Broader religion classes backed




Melissa Maugeri
April 19, 2006

SMALLER religious groups have welcomed a proposal to change laws that would allow parents to decide who offers spiritual instruction to their children in schools.

The changes, to be enacted this year in Queensland state schools, came despite protests from Christian churches worried about marginalising religion in schools.

But groups such as the Hare Krishnas say giving parents and students wider alternatives would encourage tolerance.

Hare Krishna teacher Taraka Deve Dasi said Hare Krishna classes were already held in some schools.

Ms Deve Dasi said exposing children to different religions would allow them to see that people from all cultures can be devoted to God.

“It makes people more open-minded to other people’s practices,” she said.

Under the existing system, all state school children attend religious education classes unless their parents write to the school exempting them.

When the legislation, due to go to Parliament later this year, comes into effect, children will only attend classes if parents write requiring them to do so.

Some groups are concerned that it could lead to a phasing out of religious education.

Other groups think the changes will open students to a wider range of belief systems.

Muslim community spokesman Mohamad Abdalla said a larger variety of religious education within schools would generate more acceptance and tolerance.

“We need children to become more aware in a multicultural and pluralistic society like Australia,” Mr Abdalla said.

But, he said, care should be taken with the definition of religious education.

“Religious education teaches the existence of a god, it is not just a way of life,” Dr Abdalla said. “I would draw the line at atheists or humanists who don’t believe in a god. And we need to distinguish between religions and cults too.”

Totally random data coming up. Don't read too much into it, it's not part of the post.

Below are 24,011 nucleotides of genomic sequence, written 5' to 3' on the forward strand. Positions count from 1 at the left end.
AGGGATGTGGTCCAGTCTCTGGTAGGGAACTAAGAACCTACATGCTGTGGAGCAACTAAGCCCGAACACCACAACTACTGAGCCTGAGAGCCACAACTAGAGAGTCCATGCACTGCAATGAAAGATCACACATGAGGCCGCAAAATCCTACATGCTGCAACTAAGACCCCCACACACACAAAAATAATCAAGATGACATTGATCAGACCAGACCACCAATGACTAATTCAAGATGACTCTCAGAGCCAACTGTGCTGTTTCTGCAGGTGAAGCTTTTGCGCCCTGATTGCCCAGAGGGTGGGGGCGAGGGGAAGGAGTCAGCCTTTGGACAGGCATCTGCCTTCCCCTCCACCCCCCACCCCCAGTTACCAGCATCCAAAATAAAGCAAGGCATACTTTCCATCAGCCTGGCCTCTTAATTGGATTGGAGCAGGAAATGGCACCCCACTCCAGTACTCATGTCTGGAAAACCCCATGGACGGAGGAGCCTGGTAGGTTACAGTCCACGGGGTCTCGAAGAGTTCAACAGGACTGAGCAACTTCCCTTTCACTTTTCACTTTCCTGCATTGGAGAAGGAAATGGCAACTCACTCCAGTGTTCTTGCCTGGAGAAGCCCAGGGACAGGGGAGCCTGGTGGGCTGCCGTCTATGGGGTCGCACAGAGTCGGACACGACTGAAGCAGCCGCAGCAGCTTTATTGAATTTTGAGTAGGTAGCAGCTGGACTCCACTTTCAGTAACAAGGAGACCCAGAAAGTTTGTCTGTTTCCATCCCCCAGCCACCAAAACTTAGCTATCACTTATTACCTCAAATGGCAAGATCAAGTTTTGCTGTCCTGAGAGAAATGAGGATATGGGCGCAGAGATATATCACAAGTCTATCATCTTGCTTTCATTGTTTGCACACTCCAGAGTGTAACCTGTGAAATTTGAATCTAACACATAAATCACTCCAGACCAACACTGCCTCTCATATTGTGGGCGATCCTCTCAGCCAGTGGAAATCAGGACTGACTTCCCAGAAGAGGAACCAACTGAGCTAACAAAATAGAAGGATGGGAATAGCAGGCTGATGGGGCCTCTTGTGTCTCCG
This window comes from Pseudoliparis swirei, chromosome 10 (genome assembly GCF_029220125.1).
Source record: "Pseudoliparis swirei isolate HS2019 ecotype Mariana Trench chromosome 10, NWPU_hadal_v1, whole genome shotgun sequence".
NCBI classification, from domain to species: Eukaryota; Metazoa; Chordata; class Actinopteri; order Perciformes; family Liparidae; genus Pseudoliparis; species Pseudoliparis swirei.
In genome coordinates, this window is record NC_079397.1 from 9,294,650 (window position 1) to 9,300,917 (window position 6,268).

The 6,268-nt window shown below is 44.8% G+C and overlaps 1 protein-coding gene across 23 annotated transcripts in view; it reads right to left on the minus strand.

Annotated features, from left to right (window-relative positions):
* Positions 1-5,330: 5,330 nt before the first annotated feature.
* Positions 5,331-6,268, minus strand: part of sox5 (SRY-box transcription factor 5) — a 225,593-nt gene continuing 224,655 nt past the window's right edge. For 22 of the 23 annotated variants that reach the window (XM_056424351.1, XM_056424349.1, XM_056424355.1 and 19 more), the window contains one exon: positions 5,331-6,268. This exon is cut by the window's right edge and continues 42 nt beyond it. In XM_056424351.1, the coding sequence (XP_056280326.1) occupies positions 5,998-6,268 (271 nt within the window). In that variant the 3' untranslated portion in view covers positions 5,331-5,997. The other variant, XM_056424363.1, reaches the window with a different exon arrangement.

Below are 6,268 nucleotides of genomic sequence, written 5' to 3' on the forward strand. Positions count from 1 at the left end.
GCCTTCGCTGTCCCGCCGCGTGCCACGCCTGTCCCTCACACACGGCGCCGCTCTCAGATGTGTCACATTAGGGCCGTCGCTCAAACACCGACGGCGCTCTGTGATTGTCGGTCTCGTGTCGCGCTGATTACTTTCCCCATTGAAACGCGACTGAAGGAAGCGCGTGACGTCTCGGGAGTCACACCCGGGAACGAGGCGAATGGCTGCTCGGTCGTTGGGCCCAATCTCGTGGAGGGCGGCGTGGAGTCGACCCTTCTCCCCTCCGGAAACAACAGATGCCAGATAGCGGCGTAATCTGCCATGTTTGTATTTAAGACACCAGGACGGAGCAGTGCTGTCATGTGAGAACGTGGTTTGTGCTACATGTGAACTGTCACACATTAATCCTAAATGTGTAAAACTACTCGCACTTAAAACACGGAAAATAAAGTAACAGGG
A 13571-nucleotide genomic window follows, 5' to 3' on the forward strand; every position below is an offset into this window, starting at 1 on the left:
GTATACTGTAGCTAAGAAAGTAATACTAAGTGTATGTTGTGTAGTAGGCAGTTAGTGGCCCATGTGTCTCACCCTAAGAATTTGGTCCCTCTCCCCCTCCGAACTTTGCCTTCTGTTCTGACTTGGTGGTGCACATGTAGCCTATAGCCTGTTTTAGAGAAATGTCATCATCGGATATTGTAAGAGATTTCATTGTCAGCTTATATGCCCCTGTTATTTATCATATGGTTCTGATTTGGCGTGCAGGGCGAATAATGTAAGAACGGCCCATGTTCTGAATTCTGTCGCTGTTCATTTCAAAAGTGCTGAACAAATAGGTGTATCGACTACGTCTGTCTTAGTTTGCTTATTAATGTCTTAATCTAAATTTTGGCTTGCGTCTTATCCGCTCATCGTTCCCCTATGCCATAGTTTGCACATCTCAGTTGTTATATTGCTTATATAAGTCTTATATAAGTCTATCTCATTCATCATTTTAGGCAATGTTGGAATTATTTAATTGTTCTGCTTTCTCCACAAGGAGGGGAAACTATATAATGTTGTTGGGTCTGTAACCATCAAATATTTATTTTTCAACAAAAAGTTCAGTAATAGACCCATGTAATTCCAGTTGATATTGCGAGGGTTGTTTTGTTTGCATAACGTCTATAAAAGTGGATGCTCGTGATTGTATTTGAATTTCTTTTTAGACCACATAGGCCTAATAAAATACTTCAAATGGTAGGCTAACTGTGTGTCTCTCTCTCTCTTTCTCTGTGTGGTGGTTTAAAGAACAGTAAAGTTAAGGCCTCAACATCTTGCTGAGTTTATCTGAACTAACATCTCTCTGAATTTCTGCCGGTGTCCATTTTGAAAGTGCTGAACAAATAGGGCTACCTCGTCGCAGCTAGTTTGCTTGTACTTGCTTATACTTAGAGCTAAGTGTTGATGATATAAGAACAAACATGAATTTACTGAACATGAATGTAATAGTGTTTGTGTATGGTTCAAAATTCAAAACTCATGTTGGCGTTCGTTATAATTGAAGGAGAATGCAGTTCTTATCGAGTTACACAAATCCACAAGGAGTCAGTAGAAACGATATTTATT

Humanist Maria Proctor, who wants to teach humanist values at Wishart State School, agreed that the teaching of the humanist belief system was not religious education.

But she said teaching humanist values would be an alternative for state school students already withdrawn from religion classes.

“We’re non-religious but we are progressive and would be examining ethics and values and social issues,” Ms Proctor said. “It’s discriminatory not to allow us to offer a secular alternative if religious education is going to continue in schools.”

Church of Scientology spokesman Nick Broadhurst said his church would be happy to supply volunteers to teach the basic tenets of Scientology if there were demand from parents.

But, he said, he was concerned the changes might see children slip through school without any form of religious education.

“I would be worried that if they didn’t think about religious concepts when they were young they may not do it,” Mr Broadhurst said.

“Scientologists are Christian, Muslim and Hindu,” he said.

The Opposition has said it will oppose the laws and MP Fiona Simpson said the changes could see philosophies including satanism and witchcraft taught in schools, despite assurances that extreme groups would be kept out.

“There’s a danger this will see religious education marginalised,” Ms Simpson said.

Premier Peter Beattie has said the changes would enhance the rights of parents.

He said religious extremists, crackpots and lunatics would be kept out of Queensland schools.


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